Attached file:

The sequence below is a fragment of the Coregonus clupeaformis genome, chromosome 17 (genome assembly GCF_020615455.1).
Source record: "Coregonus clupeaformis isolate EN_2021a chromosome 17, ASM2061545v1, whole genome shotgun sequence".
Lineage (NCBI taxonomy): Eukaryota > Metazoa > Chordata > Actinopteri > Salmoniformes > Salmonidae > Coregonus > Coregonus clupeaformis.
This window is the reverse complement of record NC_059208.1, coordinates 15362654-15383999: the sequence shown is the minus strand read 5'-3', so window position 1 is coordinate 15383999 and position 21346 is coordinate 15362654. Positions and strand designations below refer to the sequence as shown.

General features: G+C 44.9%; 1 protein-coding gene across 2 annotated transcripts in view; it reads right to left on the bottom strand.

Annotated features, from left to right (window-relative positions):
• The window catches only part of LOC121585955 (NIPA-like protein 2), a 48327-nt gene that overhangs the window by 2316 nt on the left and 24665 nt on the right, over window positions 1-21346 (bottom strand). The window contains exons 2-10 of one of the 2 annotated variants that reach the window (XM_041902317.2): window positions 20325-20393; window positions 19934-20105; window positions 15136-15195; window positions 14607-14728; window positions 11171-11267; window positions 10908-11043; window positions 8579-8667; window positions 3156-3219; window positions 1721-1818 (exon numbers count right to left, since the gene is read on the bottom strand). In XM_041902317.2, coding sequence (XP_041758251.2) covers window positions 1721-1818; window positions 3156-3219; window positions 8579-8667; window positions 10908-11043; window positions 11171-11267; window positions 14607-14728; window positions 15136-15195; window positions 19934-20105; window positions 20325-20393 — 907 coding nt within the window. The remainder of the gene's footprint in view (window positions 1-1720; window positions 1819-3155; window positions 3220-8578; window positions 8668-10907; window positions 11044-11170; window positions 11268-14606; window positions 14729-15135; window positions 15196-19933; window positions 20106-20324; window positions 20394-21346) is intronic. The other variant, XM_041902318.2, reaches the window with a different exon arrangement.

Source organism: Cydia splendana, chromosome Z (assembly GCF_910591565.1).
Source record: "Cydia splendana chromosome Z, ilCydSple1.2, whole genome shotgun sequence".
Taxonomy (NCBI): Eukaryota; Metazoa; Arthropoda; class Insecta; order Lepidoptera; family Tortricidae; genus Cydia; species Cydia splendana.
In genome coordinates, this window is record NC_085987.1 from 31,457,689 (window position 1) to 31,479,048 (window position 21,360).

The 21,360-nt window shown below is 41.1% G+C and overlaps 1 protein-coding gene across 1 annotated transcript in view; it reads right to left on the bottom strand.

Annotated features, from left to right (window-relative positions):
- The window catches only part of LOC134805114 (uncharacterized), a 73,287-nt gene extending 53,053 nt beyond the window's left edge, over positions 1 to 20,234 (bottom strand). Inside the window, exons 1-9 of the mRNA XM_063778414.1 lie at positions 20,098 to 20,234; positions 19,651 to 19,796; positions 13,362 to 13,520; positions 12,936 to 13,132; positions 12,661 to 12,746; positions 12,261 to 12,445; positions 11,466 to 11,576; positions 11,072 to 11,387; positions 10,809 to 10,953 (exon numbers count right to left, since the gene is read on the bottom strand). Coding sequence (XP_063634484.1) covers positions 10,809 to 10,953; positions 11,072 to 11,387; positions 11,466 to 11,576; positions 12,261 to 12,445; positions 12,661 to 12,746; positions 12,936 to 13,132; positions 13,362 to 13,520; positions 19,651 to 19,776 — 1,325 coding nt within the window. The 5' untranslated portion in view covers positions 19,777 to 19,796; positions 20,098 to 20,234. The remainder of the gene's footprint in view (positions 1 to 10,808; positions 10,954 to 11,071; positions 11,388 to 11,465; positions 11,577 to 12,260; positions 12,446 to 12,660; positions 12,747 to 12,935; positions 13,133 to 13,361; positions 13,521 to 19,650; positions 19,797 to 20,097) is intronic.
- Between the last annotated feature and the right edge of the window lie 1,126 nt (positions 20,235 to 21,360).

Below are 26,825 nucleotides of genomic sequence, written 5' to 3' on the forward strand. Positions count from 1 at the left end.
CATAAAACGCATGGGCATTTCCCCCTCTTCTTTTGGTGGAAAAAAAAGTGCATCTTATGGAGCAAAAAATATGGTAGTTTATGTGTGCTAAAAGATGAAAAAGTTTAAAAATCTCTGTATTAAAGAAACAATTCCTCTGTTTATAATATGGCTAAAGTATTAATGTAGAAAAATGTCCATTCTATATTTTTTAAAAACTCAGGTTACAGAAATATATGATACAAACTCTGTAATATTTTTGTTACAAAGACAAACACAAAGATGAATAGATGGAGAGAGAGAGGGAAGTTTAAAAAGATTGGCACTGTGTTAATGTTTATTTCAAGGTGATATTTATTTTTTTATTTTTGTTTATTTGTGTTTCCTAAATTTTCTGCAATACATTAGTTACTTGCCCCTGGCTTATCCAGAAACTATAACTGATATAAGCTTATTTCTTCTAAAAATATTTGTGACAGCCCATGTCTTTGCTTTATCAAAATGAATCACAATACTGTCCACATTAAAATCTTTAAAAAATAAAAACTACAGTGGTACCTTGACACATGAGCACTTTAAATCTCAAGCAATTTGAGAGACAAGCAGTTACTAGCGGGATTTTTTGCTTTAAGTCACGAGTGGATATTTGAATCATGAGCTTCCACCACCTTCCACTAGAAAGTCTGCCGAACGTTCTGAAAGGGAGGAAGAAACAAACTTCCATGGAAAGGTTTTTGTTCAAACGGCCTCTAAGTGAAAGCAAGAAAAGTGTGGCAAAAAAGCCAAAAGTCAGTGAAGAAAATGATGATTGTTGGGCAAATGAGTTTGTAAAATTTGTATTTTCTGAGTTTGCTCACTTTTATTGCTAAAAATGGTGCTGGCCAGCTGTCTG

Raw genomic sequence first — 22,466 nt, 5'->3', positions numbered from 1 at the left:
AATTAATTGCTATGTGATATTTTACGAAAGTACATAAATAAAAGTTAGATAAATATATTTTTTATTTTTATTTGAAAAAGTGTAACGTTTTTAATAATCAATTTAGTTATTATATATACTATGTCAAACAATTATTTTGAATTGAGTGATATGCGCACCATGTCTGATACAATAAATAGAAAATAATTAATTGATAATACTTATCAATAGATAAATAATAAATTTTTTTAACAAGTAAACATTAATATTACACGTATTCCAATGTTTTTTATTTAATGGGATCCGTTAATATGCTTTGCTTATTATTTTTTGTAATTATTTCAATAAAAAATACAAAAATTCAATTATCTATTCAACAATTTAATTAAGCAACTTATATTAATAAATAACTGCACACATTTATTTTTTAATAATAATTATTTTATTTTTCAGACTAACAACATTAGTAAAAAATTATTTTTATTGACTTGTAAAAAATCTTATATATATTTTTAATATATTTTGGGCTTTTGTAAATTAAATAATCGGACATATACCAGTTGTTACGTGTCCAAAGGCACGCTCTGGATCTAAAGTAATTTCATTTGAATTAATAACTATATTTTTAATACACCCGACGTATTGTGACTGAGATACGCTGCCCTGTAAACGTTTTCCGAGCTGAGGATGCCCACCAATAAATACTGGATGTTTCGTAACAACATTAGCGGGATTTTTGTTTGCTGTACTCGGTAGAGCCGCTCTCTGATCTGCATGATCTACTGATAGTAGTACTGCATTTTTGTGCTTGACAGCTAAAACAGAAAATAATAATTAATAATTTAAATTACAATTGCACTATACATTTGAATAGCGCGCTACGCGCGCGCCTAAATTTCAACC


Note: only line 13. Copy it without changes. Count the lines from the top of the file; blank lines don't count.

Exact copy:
Annotated features, from left to right (window-relative positions):